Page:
Smith retired from the Army National Guard in 2016 as a Sgt. 1st Class and returned to school; she earned her bachelor’s degree in psychology while in the guard and decided to go into a field where she could continue to serve others after retirement.
The veteran enrolled in Edgewood College’s accelerated one-year bachelor of nursing program. Smith said it was intense, but felt the military helped her to “as they say, embrace the suck and don’t let those things that happen get you down or perceived failures become all encompassing. There’s always another fork to follow and do better and learn from those problems.”
Smith admits to feeling very low after retiring from the military. The veterans’ services officer at Edgewood College encouraged her to take part in a bike ride to help support wounded veterans.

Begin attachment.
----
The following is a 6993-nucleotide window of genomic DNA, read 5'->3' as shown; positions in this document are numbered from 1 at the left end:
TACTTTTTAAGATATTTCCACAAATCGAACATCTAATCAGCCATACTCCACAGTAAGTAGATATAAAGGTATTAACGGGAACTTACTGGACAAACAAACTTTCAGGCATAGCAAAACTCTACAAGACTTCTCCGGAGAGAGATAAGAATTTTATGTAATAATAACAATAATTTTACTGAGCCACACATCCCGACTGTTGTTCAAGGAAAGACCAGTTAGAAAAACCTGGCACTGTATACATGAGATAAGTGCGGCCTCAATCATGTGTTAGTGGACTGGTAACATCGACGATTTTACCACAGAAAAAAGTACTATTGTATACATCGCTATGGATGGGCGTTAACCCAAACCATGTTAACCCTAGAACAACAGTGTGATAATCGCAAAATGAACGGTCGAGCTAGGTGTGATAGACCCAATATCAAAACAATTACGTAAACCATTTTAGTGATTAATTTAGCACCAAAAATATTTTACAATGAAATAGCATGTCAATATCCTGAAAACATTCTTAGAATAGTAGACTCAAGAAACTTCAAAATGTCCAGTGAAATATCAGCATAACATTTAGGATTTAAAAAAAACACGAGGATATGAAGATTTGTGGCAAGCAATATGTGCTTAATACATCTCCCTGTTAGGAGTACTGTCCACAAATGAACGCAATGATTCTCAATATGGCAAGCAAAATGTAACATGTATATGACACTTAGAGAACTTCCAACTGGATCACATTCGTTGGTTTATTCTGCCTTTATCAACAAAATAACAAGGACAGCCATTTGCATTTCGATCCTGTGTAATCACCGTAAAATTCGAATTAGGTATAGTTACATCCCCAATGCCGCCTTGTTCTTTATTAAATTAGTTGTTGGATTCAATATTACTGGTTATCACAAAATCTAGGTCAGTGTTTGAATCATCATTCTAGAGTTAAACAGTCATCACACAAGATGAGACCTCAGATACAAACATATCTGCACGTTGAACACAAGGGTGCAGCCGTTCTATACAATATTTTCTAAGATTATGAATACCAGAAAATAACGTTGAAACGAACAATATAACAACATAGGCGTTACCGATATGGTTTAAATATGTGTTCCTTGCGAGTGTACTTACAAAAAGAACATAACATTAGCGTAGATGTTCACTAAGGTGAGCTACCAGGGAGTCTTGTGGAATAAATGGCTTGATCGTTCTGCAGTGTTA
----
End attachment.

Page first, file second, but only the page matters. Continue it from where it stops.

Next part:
Upon completing the event – which accidentally became a 20-mile ride instead of 10 – another participant asked if anyone wanted a Spotted Cow beer. Smith took the man up on the offer. She said talking to the fellow veteran changed her life; that person was Salvatore Guinta, a former Army soldier who was first living person since the Vietnam War to receive the Medal of Honor.
“He encouraged me to find a purpose, find a reason, find a new meaning in life,” the Waterloo resident said. “It just kind of clicked. It was like, I have permission to find a new purpose in life instead of feeling sorry for myself and everything that I’ve lost – to think about the opportunities I still have ahead of me.”